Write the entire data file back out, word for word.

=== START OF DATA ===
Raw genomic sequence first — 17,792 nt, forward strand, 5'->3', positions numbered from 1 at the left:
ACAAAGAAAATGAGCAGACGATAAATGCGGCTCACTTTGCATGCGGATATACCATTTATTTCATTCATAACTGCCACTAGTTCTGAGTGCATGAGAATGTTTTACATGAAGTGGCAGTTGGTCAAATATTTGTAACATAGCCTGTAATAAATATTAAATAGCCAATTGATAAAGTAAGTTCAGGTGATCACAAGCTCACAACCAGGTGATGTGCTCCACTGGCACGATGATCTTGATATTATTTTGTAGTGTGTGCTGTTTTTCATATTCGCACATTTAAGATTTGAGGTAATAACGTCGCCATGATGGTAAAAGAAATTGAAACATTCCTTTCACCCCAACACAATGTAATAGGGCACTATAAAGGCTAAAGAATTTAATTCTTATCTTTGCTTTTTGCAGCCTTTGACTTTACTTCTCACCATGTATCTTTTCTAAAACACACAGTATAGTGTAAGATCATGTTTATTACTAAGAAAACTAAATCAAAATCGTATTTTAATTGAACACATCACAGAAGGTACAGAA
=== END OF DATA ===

Raw genomic sequence first — 17,792 nt, forward strand, 5'->3', positions numbered from 1 at the left:
ACAAAGAAAATGAGCAGACGATAAATGCGGCTCACTTTGCATGCGGATATACCATTTATTTCATTCATAACTGCCACTAGTTCTGAGTGCATGAGAATGTTTTACATGAAGTGGCAGTTGGTCAAATATTTGTAACATAGCCTGTAATAAATATTAAATAGCCAATTGATAAAGTAAGTTCAGGTGATCACAAGCTCACAACCAGGTGATGTGCTCCACTGGCACGATGATCTTGATATTATTTTGTAGTGTGTGCTGTTTTTCATATTCGCACATTTAAGATTTGAGGTAATAACGTCGCCATGATGGTAAAAGAAATTGAAACATTCCTTTCACCCCAACACAATGTAATAGGGCACTATAAAGGCTAAAGAATTTAATTCTTATCTTTGCTTTTTGCAGCCTTTGACTTTACTTCTCACCATGTATCTTTTCTAAAACACACAGTATAGTGTAAGATCATGTTTATTACTAAGAAAACTAAATCAAAATCGTATTTTAATTGAACACATCACAGAAGGTACAGAA